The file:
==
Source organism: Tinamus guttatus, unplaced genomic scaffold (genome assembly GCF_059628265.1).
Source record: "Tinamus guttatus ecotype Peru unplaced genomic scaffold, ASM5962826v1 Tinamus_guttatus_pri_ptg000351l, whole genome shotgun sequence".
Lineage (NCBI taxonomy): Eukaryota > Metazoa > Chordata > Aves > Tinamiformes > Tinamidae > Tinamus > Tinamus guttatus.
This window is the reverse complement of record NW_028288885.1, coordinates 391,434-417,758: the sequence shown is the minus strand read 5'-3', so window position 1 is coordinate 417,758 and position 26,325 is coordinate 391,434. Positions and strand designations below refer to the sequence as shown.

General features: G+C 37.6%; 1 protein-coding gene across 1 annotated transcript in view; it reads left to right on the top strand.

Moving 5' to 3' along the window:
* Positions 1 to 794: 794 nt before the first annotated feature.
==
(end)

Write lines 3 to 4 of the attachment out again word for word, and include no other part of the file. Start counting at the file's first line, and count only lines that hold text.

Lineage (NCBI taxonomy): Eukaryota > Metazoa > Chordata > Aves > Tinamiformes > Tinamidae > Tinamus > Tinamus guttatus.
This window is the reverse complement of record NW_028288885.1, coordinates 391,434-417,758: the sequence shown is the minus strand read 5'-3', so window position 1 is coordinate 417,758 and position 26,325 is coordinate 391,434. Positions and strand designations below refer to the sequence as shown.